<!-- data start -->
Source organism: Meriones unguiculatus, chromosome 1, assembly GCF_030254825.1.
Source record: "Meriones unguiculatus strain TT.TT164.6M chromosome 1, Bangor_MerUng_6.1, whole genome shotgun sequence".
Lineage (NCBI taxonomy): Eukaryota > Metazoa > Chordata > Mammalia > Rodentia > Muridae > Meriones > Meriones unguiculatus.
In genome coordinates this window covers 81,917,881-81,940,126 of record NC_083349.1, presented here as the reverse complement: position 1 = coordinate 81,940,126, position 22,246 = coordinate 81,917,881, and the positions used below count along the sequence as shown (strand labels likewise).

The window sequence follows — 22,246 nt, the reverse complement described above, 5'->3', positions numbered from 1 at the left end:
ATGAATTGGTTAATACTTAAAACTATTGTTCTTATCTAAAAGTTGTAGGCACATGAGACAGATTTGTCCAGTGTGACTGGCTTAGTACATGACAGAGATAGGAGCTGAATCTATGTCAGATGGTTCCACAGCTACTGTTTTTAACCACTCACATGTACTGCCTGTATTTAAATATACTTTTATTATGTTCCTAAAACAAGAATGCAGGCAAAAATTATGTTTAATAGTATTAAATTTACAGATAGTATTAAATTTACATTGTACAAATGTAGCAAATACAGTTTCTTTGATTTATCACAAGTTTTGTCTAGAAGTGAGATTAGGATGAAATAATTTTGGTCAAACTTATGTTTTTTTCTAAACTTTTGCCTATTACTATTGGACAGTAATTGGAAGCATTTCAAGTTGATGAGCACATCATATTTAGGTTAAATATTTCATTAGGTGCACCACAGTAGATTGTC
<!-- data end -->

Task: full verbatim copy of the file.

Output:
Source organism: Meriones unguiculatus, chromosome 1, assembly GCF_030254825.1.
Source record: "Meriones unguiculatus strain TT.TT164.6M chromosome 1, Bangor_MerUng_6.1, whole genome shotgun sequence".
Lineage (NCBI taxonomy): Eukaryota > Metazoa > Chordata > Mammalia > Rodentia > Muridae > Meriones > Meriones unguiculatus.
In genome coordinates this window covers 81,917,881-81,940,126 of record NC_083349.1, presented here as the reverse complement: position 1 = coordinate 81,940,126, position 22,246 = coordinate 81,917,881, and the positions used below count along the sequence as shown (strand labels likewise).

The window sequence follows — 22,246 nt, the reverse complement described above, 5'->3', positions numbered from 1 at the left end:
ATGAATTGGTTAATACTTAAAACTATTGTTCTTATCTAAAAGTTGTAGGCACATGAGACAGATTTGTCCAGTGTGACTGGCTTAGTACATGACAGAGATAGGAGCTGAATCTATGTCAGATGGTTCCACAGCTACTGTTTTTAACCACTCACATGTACTGCCTGTATTTAAATATACTTTTATTATGTTCCTAAAACAAGAATGCAGGCAAAAATTATGTTTAATAGTATTAAATTTACAGATAGTATTAAATTTACATTGTACAAATGTAGCAAATACAGTTTCTTTGATTTATCACAAGTTTTGTCTAGAAGTGAGATTAGGATGAAATAATTTTGGTCAAACTTATGTTTTTTTCTAAACTTTTGCCTATTACTATTGGACAGTAATTGGAAGCATTTCAAGTTGATGAGCACATCATATTTAGGTTAAATATTTCATTAGGTGCACCACAGTAGATTGTC